Sherwood City Clerk Angela Nicholson confirmed Friday that a citizen group that has been trying to garner enough signatures to put the North Little Rock Electric ordinance to a public vote has met the minimum number, which means the ordinance will be put before Sherwood voters.
“I am now waiting on what to do next with Steve Cobb,” said Nicholson. “He will let me know where we go from here.”
Citizens of Sherwood Together (COST) Chairman Don Berry said he delivered an additional 266 signatures Monday morning, bringing the total number of signatures believed to be valid at 1,585. Berry said COST has delivered more signatures but some were rejected.
“Over 1700 total signatures have been presented since the beginning,” Berry said.
Before last week, COST had garnered 1,162 valid signatures, according to Berry. Hundreds more had been turned in earlier this month but 299 had been invalidated by the city clerk’s office. Of the 299 that were invalidated, 122 were later deemed to be valid, he said.
Berry said signatures turned in Monday had Pulaski County voter registration forms attached to each of the packets.
“We wanted to move forward in the morning in case there was any inclement weather in the afternoon,” Berry said. “We wanted to be proactive.”
While the future of the North Little Rock Electric ordinance will be before voters, the public relations war to win the hearts of Sherwood voters has begun.
Earlier this month, North Little Rock Electric customers in Sherwood received a letter from their electric department discouraging them from supporting any public vote that would give them electric service from any other utility.
Interim North Little Rock Electric General Manager Jason Carter wrote the letter.
“Sherwood customers, during the recent snowstorm, we are proud to say that our line crews were the first to respond when the outages started and the first to complete reconnecting our customers. We are pleased to tell you that North Little Rock Electric has no plans to pass along storm restoration costs to our customers, unlike other utilities serving our area,” Carter wrote.
Carter’s letter then talks about COST’s petition drive.
“While our crews were out working, some of your neighbors circulated a petition to refer our recent contract with Sherwood to a vote of the people. You may have signed it. We appreciate those who expressed concern about the process of securing electricity for our Sherwood customers and support the right of the people to have a say in government,” continued Carter.
Carter said the cost of placing the issue on a special Sherwood ballot would cost its city $25,000.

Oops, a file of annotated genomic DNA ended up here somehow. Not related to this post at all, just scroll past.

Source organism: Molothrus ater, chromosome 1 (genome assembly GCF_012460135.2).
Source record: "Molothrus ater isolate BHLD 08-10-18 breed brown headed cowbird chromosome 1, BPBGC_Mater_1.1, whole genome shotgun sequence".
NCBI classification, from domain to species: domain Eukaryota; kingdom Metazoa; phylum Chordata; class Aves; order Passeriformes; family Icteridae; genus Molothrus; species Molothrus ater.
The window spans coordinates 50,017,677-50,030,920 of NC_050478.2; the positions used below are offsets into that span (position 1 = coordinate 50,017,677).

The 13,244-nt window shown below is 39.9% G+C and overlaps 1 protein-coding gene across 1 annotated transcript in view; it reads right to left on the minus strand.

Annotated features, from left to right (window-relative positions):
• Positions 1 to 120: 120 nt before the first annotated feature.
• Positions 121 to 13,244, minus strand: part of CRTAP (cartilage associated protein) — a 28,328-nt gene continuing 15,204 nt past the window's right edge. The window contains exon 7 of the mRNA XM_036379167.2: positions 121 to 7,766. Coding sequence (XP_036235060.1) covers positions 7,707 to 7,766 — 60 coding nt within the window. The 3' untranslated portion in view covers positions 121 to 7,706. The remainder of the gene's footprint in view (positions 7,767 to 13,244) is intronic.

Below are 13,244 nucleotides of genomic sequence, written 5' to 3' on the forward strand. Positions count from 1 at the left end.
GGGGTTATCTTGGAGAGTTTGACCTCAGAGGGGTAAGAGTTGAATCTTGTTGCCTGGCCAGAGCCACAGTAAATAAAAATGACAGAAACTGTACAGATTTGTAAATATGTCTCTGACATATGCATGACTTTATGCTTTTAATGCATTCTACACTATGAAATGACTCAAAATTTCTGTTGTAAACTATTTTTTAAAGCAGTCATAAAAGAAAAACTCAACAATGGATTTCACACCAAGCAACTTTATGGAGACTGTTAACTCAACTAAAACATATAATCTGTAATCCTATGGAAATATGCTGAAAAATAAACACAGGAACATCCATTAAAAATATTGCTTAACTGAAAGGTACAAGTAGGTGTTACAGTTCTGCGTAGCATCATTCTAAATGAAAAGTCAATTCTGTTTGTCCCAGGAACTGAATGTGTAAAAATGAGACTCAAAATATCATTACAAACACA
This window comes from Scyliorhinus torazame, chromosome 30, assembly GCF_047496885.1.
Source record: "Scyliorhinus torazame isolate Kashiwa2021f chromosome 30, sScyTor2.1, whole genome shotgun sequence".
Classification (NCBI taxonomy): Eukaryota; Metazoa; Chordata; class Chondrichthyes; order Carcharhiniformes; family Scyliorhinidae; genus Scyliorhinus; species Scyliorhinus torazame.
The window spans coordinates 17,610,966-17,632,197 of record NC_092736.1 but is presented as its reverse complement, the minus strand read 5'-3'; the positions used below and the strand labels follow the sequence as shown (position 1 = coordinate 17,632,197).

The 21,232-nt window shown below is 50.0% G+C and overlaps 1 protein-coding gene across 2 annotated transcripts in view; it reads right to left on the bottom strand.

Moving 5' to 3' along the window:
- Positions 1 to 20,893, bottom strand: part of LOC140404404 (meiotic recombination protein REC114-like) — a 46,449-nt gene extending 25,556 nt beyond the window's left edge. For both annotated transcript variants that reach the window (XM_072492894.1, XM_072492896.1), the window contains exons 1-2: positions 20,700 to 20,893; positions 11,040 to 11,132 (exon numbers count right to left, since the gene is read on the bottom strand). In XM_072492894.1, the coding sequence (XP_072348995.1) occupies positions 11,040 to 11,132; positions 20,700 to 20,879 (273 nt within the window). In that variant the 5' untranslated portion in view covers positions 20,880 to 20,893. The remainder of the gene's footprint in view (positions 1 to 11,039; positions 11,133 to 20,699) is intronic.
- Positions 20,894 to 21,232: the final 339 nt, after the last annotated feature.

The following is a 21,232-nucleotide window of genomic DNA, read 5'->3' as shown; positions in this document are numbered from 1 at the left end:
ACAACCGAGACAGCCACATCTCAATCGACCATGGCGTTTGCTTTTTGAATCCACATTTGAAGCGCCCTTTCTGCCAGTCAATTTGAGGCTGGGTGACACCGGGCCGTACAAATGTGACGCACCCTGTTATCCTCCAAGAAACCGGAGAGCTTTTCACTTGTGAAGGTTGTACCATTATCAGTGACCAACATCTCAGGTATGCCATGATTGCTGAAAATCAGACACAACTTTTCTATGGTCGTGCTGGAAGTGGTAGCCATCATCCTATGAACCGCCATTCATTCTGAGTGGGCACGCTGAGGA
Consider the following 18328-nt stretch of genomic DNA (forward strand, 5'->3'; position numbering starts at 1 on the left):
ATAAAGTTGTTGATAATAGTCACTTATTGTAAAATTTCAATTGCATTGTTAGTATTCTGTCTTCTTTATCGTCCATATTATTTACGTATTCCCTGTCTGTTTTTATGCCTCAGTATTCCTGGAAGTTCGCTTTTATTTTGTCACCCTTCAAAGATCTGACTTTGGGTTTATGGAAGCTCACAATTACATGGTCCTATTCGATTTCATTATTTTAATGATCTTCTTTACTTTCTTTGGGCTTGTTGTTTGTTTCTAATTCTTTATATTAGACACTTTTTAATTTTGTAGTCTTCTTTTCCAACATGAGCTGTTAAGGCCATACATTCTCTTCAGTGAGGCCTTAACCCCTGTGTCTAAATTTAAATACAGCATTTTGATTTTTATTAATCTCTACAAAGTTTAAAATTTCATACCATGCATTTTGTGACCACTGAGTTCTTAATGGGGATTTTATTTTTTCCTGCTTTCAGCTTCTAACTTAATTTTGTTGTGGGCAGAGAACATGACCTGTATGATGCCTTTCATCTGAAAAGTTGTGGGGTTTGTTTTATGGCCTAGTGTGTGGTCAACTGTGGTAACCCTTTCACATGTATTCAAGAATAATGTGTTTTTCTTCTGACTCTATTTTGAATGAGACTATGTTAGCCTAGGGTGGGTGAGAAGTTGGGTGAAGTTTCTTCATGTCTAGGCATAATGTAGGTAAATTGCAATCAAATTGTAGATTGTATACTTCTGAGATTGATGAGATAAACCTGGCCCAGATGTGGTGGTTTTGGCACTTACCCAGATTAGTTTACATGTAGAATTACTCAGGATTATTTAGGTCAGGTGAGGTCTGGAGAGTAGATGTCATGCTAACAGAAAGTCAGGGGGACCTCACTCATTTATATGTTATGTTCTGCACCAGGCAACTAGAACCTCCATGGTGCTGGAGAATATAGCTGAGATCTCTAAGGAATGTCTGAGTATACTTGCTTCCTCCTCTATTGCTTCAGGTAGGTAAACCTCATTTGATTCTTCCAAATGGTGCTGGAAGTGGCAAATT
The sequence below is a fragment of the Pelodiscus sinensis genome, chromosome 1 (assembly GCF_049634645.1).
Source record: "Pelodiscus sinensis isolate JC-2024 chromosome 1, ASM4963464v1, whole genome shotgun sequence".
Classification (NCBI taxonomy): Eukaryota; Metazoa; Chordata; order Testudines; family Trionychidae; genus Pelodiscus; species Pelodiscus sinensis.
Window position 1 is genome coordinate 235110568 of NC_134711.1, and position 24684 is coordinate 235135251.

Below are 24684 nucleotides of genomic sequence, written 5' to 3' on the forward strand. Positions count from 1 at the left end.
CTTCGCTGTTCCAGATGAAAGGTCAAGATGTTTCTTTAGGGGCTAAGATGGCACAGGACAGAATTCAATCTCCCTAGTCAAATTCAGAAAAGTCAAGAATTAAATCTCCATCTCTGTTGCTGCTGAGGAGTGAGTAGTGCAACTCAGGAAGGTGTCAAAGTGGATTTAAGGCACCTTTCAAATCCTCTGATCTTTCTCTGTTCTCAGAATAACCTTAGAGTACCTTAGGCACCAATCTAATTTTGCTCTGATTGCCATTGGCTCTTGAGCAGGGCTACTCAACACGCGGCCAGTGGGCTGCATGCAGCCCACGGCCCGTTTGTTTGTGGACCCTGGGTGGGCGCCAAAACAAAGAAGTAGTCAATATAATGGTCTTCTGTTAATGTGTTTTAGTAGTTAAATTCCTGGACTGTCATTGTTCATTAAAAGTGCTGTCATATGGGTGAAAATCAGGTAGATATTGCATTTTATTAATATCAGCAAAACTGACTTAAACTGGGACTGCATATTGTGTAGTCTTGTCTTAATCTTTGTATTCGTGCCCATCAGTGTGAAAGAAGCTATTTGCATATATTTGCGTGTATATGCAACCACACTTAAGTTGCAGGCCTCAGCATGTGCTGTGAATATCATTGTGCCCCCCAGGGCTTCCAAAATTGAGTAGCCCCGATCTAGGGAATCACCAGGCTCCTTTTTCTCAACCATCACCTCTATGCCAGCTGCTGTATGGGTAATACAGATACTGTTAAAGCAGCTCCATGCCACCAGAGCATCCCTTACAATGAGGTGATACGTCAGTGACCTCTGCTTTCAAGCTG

Carter said the Sherwood City Council and an appointed Citizens Committee went through an extensive process to compare and contrast our financial proposal and service record with those of other bidders. “You’ll find attached some of the reasons your representatives believe North Little Rock Electric is the best solution for Sherwood,” Carter said. “If you signed the petition, please reconsider your support of it. I encourage you to contact your City Council Members to express your desire to withdraw your name from the petition.”
Carter added, “Let your voice be heard before a multi-million dollar mistake is made.”
Carter listed several reasons why Sherwood customers should stay with North Little Rock Electric, which he listed:
1. Staying with it keeps Sherwood on budget.
In addition to the $25,000 cost of a referendum election, Sherwood’s general fund budget would be reduced by over $470,000 beginning in 2013 by losing North Little Rock Electric.
“Other bidders were not able to match this offer,” Carter said. “Over the duration of the agreement these payments to the City of Sherwood will total more than $11 million.
Sherwood does not need to lose this revenue. Because they are generated by operational efficiencies, North Little Rock Electric’s proposal does not pass the costs for these payments to our customers.”
2. Staying with North Little Rock Electric avoids unnecessary expense.
“Moving from North Little Rock Electric to another provider will cost an estimated $20 million in acquisition and construction of electric distribution infrastructure. By staying with North Little Rock Electric, this entire cost is avoided,” according to Carter.
3. Staying with North Little Rock Electric gives Sherwood customers a greater voice in policies and operations.
“Sherwood customers have the right to be heard whenever North Little Rock Electric’s governing body convenes,” said Carter. “No other utility offers this level of transparency and customer service.”
4. Staying with North Little Rock Electric will mean having low-cost electricity for the next 20 years.
“Our rates have trended downward over the past four years and will continue that trend in the future, even while other utilities discuss rate increases,” said Carter. “These are just a few of the key points from the proposal accepted by the Sherwood City Council. Let your City Council Members know if you are against this referendum.”